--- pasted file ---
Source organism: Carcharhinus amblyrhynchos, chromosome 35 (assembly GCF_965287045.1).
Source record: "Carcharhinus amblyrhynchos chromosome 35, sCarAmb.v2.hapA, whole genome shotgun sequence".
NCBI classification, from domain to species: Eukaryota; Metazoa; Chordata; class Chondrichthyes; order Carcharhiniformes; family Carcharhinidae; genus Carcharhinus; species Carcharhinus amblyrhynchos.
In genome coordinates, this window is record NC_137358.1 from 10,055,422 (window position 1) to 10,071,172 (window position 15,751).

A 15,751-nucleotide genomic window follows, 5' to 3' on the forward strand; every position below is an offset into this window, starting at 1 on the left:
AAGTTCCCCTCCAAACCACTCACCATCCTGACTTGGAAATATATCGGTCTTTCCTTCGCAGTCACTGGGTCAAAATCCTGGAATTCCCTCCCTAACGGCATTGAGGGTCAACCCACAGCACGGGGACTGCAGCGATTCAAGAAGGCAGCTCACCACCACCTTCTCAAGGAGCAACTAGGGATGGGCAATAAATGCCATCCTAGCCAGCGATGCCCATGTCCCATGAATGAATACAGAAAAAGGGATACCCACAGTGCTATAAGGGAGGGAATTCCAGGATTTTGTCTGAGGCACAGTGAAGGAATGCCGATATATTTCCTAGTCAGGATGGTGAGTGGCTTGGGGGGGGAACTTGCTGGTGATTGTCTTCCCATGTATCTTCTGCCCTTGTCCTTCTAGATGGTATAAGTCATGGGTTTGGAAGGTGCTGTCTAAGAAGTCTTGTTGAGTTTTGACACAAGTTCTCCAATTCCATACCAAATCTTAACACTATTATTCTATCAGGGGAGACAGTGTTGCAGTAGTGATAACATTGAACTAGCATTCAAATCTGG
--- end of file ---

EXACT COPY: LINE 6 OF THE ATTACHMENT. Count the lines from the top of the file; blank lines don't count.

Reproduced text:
AAGTTCCCCTCCAAACCACTCACCATCCTGACTTGGAAATATATCGGTCTTTCCTTCGCAGTCACTGGGTCAAAATCCTGGAATTCCCTCCCTAACGGCATTGAGGGTCAACCCACAGCACGGGGACTGCAGCGATTCAAGAAGGCAGCTCACCACCACCTTCTCAAGGAGCAACTAGGGATGGGCAATAAATGCCATCCTAGCCAGCGATGCCCATGTCCCATGAATGAATACAGAAAAAGGGATACCCACAGTGCTATAAGGGAGGGAATTCCAGGATTTTGTCTGAGGCACAGTGAAGGAATGCCGATATATTTCCTAGTCAGGATGGTGAGTGGCTTGGGGGGGGAACTTGCTGGTGATTGTCTTCCCATGTATCTTCTGCCCTTGTCCTTCTAGATGGTATAAGTCATGGGTTTGGAAGGTGCTGTCTAAGAAGTCTTGTTGAGTTTTGACACAAGTTCTCCAATTCCATACCAAATCTTAACACTATTATTCTATCAGGGGAGACAGTGTTGCAGTAGTGATAACATTGAACTAGCATTCAAATCTGG